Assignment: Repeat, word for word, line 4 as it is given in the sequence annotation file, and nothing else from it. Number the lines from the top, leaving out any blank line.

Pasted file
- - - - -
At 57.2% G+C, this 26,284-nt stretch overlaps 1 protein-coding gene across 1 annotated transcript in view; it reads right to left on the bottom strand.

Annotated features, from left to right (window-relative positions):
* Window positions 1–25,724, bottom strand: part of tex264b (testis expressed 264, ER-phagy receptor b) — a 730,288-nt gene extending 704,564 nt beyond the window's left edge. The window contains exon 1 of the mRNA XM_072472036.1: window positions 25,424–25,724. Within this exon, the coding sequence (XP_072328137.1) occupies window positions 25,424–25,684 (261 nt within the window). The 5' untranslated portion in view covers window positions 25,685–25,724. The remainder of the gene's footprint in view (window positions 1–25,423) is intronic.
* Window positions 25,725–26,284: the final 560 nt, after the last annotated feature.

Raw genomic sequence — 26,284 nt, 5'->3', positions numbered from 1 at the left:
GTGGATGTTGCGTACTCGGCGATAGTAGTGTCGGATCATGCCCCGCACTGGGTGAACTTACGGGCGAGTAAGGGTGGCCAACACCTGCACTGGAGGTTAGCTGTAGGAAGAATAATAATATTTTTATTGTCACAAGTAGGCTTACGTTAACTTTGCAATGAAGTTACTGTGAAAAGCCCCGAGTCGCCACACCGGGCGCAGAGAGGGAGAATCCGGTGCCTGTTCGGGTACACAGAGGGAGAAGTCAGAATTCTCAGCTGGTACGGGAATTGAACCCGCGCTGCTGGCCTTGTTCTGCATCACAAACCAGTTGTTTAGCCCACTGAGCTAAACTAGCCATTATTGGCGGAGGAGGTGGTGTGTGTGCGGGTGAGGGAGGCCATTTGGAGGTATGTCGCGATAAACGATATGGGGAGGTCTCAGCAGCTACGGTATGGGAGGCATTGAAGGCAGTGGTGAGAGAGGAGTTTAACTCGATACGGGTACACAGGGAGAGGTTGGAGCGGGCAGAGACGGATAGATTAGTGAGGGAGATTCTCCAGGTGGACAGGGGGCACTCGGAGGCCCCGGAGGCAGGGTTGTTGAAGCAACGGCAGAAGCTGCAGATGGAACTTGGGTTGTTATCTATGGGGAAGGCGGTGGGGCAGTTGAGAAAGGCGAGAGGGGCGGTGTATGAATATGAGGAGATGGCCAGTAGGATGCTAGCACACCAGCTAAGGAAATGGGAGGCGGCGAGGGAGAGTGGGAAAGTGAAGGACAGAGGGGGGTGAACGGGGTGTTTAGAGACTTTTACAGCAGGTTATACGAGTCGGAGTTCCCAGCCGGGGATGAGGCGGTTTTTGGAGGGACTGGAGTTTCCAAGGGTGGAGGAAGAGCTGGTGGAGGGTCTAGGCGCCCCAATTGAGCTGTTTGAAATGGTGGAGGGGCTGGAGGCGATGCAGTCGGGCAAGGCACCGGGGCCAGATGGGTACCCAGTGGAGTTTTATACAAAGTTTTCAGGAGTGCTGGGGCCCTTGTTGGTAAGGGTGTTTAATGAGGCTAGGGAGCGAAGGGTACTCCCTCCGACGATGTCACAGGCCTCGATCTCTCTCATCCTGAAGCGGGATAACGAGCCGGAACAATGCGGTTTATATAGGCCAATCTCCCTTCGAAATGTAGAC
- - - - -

* Window positions 25,725–26,284: the final 560 nt, after the last annotated feature.